Mexico (17%, up from 54%). Mexico has suffered so far the same thing that all CONCACAF teams have suffered: the struggle for goals. The region’s four teams have only scored three goals in six matches, and none of them have been scored by Alexis Vega, Hirving “Chucky” Lozano and Mexico. They were better than Poland for most of their opening match and on Saturday they were sometimes level with Argentina, but so far they have managed to draw 0-0 and lose 2-0. They now need a win over Saudi Arabia (which would require points) and either a Poland win over Argentina or a big Argentina win over Poland to move forward.

Belgium (33%, compared to 62%). Nine players have accumulated at least 120 minutes in total in Belgium’s first two matches; eight of them are at least 29 years old and three are at least 33 years old. Despite all the technical skills and obvious talent, this team still boasts – creator Kevin De Bruyne, goalkeeper Thibault Courtois and others. – both Canada and Morocco made them look downright slow. And now they need to beat 2018 finalists Croatia to advance.

Tunisia (4%, up from 32%). After an encouraging performance in a 0-0 draw with Denmark, Tunisia could well position themselves to move forward with a victory over seemingly underdog Australia. Instead, they lost to the Australians despite having created better opportunities. Now they will have to both upset France and hope that Denmark does not tear Australia apart. It would be a real miracle.

Wales (5%, up from 32%). On 2 May 1984 at Wrexham Racecourse, Mark Hughes scored in the 17th minute as Wales defeated England’s Bobby Robson in the final British Home Championship. This is the last time they’ve beaten their neighbors – they’ve been 11-1 down in six games since then – and any hope of promotion begins with the end of that nearly four-decade-long streak. They either need to beat England and hope Iran and the US draw or beat England four goals. Their chances likely ended with Iran’s stoppage time goals against them.

Biggest remaining group stage matches

Led by the disappointment of Saudi Arabia in Argentina, we saw some really shocking results in the first week or so of the competition. While a host of equally wild results can shake up the competition – like Wales knocking out England, Cameroon upsetting Brazil or Japan knocking out Spain – there are some matches we know will be especially impressive.

Tuesday: Ecuador (71% chance of promotion) vs. Senegal (30%). Ecuador will win or draw, and Senegal needs to win.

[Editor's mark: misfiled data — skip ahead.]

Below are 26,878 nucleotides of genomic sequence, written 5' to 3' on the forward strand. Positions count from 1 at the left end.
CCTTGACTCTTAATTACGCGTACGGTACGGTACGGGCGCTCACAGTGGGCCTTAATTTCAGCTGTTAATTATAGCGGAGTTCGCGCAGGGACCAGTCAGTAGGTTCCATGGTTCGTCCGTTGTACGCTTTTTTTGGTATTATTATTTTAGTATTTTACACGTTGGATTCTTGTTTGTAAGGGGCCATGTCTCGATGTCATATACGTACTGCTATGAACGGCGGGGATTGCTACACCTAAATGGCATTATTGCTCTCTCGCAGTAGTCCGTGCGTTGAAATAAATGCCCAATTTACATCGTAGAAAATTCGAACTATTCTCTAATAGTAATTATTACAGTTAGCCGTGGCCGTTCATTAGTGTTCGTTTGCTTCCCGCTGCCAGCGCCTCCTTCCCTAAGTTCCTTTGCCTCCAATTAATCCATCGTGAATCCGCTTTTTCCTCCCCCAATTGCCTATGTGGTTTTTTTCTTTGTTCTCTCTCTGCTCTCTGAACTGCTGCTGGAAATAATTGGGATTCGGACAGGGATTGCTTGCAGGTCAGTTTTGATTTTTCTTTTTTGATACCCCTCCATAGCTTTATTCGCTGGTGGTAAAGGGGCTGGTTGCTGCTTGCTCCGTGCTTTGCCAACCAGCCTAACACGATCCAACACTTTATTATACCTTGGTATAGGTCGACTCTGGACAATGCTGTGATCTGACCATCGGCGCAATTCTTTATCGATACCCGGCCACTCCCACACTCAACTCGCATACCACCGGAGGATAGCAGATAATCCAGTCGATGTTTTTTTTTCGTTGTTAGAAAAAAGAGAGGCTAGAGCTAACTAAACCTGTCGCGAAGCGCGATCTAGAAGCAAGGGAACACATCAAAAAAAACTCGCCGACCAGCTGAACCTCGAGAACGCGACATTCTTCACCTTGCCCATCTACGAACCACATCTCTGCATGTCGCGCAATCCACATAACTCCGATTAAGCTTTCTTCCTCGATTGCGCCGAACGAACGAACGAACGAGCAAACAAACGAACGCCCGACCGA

Tuesday: Iran (58% chance of advance) vs. US (38%). Unless Wales topples the apple cart with a shocking victory over England, Iran will either win or draw, and the US will be done with the victory.

Wednesday: Denmark (51% chance of advance) vs. Australia (45%). Except that Tunisia upsets France, Australia either wins or draws and Denmark needs to win. (Odds in favor of the Danes receiving who are winning, but so far they haven’t played as well as expected.)

Thursday: Croatia (76% chance of exit) vs. Belgium (33%). After two disappointing performances, Belgium needs a win (or a draw combined with Canada’s loss to Morocco) to move forward. Croatia just needs a draw (or help from Canada).

Friday: Switzerland (68% chance of promotion) vs. Serbia (30%). Drawn with Cameroon in one moment (and with worse goal difference), Serbia needs to beat Switzerland and hope Cameroon doesn’t perform a miracle against Brazil. Sanz said a miracle, the Swiss just need a draw.

Friday: Uruguay (49% chance of exit) vs. Ghana (42%). This is the 2010 World Cup quarter-final rematch we’ve been waiting for, and the stakes are high too. While South Korea could confuse things by beating Portugal for four points, the winner of this matchup, whether it’s Ghana (three points) or Uruguay (one), will have excellent promotion chances.


Awards watch

FIFA presents individual awards after the competition, including the Ballon d’Or (best player), Golden Boot (top scorer), Golden Glove (best goalkeeper), and the Young Players’ Award. Let’s check how these competitions are going.

Golden Ball

Of the 10 occasions when the Ballon d’Or was awarded, eight times it went to a player of one of the two finalists, and the other two to a semi-finalist. Based on current odds, it is most likely to go to a player from Brazil (39% chance of reaching the final according to FiveThirtyEight), France (27%) or Spain (23%). But while we wait to see how the elimination rounds stack up, let’s use this as an excuse to reveal the nerds’ stats.

Here are the 10 players who have so far scored the most expected goals (xG) and expected assists (xA) in the competition, excluding penalties:

Kylian MbappeFrance (2.79)
Antoine GriezmannFrance (2.51)
Olivier GiroudFrance (2.16)
End of ValenciaEcuador (1.60)
Alexander MitrovicSerbia (1.48)
Robert LewandowskiPoland (1.39)
Dani OlmoSpain (1.24)
Jean-Charles CastellettoCameroon (1.19)
Sardar AzmounIran (1.13, in just 81 minutes!)
Jonathan DavidCanada (1.09)

Four out of 10 from France or Spain, so let’s add Vinicius the Younger (1.05) and Richarlison (0.99) Brazil and Lion Messi (0.56) because he is Lionel Messi and we have…



Source: www.espn.com